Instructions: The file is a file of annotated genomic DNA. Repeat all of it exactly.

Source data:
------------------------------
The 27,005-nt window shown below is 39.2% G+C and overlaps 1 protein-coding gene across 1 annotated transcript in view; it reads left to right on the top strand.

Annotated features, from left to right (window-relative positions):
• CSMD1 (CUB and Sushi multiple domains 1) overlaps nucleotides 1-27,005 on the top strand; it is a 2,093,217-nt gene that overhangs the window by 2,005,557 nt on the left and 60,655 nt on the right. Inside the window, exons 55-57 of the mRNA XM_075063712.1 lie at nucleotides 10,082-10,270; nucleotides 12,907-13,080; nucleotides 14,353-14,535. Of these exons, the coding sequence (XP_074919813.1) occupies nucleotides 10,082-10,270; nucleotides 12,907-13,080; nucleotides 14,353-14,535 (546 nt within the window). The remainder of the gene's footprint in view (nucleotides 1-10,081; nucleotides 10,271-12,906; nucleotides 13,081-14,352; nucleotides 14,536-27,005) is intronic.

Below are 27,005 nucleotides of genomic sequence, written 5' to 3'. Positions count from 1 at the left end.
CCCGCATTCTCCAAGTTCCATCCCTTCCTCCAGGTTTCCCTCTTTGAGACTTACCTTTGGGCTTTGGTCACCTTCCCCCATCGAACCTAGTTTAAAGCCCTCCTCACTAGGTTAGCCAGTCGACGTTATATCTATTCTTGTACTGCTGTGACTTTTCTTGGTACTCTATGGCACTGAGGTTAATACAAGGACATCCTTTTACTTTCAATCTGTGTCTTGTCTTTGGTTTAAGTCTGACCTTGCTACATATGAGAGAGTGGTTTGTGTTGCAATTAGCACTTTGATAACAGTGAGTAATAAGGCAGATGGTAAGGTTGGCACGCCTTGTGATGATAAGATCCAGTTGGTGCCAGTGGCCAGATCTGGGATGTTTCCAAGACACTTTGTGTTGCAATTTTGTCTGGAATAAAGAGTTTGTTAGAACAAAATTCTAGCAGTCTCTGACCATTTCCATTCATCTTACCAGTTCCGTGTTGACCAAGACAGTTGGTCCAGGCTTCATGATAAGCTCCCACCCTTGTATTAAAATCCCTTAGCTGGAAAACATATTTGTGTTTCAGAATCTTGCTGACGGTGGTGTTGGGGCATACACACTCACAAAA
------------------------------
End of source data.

The 27,005-nt window shown below is 39.2% G+C and overlaps 1 protein-coding gene across 1 annotated transcript in view; it reads left to right on the top strand.

Annotated features, from left to right (window-relative positions):
• CSMD1 (CUB and Sushi multiple domains 1) overlaps nucleotides 1-27,005 on the top strand; it is a 2,093,217-nt gene that overhangs the window by 2,005,557 nt on the left and 60,655 nt on the right. Inside the window, exons 55-57 of the mRNA XM_075063712.1 lie at nucleotides 10,082-10,270; nucleotides 12,907-13,080; nucleotides 14,353-14,535. Of these exons, the coding sequence (XP_074919813.1) occupies nucleotides 10,082-10,270; nucleotides 12,907-13,080; nucleotides 14,353-14,535 (546 nt within the window). The remainder of the gene's footprint in view (nucleotides 1-10,081; nucleotides 10,271-12,906; nucleotides 13,081-14,352; nucleotides 14,536-27,005) is intronic.

Below are 27,005 nucleotides of genomic sequence, written 5' to 3'. Positions count from 1 at the left end.
CCCGCATTCTCCAAGTTCCATCCCTTCCTCCAGGTTTCCCTCTTTGAGACTTACCTTTGGGCTTTGGTCACCTTCCCCCATCGAACCTAGTTTAAAGCCCTCCTCACTAGGTTAGCCAGTCGACGTTATATCTATTCTTGTACTGCTGTGACTTTTCTTGGTACTCTATGGCACTGAGGTTAATACAAGGACATCCTTTTACTTTCAATCTGTGTCTTGTCTTTGGTTTAAGTCTGACCTTGCTACATATGAGAGAGTGGTTTGTGTTGCAATTAGCACTTTGATAACAGTGAGTAATAAGGCAGATGGTAAGGTTGGCACGCCTTGTGATGATAAGATCCAGTTGGTGCCAGTGGCCAGATCTGGGATGTTTCCAAGACACTTTGTGTTGCAATTTTGTCTGGAATAAAGAGTTTGTTAGAACAAAATTCTAGCAGTCTCTGACCATTTCCATTCATCTTACCAGTTCCGTGTTGACCAAGACAGTTGGTCCAGGCTTCATGATAAGCTCCCACCCTTGTATTAAAATCCCTTAGCTGGAAAACATATTTGTGTTTCAGAATCTTGCTGACGGTGGTGTTGGGGCATACACACTCACAAAA